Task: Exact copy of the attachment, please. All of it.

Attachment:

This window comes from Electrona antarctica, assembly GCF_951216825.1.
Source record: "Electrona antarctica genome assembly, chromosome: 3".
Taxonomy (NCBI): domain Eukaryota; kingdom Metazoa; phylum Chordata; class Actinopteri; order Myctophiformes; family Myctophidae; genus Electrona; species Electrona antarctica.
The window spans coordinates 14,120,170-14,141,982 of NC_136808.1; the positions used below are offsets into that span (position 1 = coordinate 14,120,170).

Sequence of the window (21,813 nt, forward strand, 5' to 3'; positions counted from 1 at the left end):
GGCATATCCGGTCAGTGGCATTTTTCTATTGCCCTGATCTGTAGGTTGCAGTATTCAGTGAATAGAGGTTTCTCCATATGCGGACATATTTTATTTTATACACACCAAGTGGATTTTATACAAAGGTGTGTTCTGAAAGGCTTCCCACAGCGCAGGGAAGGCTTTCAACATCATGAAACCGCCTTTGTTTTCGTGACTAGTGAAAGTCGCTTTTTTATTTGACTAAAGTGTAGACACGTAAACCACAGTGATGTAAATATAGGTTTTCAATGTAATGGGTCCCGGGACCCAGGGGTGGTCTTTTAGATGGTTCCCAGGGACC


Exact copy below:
This window comes from Electrona antarctica, assembly GCF_951216825.1.
Source record: "Electrona antarctica genome assembly, chromosome: 3".
Taxonomy (NCBI): domain Eukaryota; kingdom Metazoa; phylum Chordata; class Actinopteri; order Myctophiformes; family Myctophidae; genus Electrona; species Electrona antarctica.
The window spans coordinates 14,120,170-14,141,982 of NC_136808.1; the positions used below are offsets into that span (position 1 = coordinate 14,120,170).

Sequence of the window (21,813 nt, forward strand, 5' to 3'; positions counted from 1 at the left end):
GGCATATCCGGTCAGTGGCATTTTTCTATTGCCCTGATCTGTAGGTTGCAGTATTCAGTGAATAGAGGTTTCTCCATATGCGGACATATTTTATTTTATACACACCAAGTGGATTTTATACAAAGGTGTGTTCTGAAAGGCTTCCCACAGCGCAGGGAAGGCTTTCAACATCATGAAACCGCCTTTGTTTTCGTGACTAGTGAAAGTCGCTTTTTTATTTGACTAAAGTGTAGACACGTAAACCACAGTGATGTAAATATAGGTTTTCAATGTAATGGGTCCCGGGACCCAGGGGTGGTCTTTTAGATGGTTCCCAGGGACC